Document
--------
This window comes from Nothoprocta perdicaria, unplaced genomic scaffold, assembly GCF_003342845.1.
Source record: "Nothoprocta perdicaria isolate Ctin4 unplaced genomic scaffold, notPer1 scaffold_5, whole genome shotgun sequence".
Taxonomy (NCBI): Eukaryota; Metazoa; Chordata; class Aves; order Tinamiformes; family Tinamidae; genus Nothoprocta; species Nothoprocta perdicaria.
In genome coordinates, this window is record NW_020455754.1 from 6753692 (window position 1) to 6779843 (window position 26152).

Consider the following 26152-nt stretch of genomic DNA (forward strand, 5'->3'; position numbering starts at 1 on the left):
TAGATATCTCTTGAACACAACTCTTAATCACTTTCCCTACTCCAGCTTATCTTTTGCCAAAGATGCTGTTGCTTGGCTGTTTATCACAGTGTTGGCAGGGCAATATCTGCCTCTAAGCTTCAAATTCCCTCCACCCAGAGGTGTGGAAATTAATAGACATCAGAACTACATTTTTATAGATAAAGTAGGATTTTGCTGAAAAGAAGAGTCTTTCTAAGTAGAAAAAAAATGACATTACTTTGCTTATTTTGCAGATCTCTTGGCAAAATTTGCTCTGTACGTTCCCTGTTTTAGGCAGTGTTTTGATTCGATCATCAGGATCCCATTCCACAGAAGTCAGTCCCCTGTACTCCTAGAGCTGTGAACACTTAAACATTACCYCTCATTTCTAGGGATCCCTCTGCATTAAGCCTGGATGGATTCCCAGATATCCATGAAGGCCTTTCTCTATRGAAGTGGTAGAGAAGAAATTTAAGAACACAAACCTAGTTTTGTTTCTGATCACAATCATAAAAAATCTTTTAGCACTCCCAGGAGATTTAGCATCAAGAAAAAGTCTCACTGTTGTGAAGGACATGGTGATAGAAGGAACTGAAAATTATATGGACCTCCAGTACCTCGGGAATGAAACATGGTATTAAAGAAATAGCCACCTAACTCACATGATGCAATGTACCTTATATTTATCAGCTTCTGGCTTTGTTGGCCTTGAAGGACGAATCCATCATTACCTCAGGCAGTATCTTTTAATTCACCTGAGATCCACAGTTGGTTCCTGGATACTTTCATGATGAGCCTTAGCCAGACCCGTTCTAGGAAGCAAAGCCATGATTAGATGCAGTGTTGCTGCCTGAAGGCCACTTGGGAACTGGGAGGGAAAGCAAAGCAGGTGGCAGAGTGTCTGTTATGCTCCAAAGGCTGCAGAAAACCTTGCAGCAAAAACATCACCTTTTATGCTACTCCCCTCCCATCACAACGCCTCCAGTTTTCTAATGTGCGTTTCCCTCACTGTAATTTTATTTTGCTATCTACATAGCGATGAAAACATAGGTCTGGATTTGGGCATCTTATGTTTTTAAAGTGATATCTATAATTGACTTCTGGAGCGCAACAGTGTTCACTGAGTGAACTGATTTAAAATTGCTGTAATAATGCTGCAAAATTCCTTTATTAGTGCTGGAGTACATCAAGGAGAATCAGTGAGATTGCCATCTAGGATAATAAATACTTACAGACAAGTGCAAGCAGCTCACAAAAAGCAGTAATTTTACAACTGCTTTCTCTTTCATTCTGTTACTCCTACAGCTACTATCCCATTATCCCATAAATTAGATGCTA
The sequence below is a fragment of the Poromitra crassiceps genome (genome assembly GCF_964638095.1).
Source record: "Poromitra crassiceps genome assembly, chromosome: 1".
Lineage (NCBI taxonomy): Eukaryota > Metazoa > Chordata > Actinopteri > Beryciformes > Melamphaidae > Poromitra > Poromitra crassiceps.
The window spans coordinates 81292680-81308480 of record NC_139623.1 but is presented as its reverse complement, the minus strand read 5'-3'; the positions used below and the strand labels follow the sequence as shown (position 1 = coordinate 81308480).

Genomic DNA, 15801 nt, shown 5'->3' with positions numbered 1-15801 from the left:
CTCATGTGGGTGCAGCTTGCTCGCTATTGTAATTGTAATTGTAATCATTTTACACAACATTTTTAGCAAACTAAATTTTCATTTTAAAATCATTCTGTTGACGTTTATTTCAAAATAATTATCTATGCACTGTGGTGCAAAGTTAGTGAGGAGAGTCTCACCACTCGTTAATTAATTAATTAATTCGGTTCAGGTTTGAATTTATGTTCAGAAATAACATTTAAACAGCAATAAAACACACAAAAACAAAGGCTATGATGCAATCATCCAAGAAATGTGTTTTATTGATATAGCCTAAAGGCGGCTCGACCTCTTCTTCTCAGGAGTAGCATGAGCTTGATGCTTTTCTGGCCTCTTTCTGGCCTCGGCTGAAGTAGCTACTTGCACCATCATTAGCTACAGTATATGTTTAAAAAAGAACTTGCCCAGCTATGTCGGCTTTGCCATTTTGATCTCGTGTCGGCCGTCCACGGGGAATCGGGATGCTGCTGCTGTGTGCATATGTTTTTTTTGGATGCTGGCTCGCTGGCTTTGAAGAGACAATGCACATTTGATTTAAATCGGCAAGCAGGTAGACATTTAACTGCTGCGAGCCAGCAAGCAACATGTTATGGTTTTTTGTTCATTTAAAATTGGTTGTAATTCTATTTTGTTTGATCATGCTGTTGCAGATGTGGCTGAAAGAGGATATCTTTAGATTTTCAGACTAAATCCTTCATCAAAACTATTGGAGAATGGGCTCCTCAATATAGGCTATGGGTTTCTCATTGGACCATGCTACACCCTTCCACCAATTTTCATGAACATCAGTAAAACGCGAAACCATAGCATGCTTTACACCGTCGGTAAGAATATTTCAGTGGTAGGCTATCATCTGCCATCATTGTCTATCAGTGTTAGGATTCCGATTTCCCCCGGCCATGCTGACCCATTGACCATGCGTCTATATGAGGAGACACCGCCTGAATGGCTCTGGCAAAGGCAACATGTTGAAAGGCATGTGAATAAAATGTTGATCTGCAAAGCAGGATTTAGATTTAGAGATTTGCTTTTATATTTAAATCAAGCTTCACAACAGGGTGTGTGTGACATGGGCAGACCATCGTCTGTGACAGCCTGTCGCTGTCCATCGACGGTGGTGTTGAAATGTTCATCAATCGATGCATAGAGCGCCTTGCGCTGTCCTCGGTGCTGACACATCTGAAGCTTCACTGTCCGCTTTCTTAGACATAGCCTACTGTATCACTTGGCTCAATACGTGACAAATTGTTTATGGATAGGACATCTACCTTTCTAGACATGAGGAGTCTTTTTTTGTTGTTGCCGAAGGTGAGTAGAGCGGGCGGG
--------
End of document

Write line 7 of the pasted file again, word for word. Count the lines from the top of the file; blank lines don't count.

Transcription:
The sequence below is a fragment of the Poromitra crassiceps genome (genome assembly GCF_964638095.1).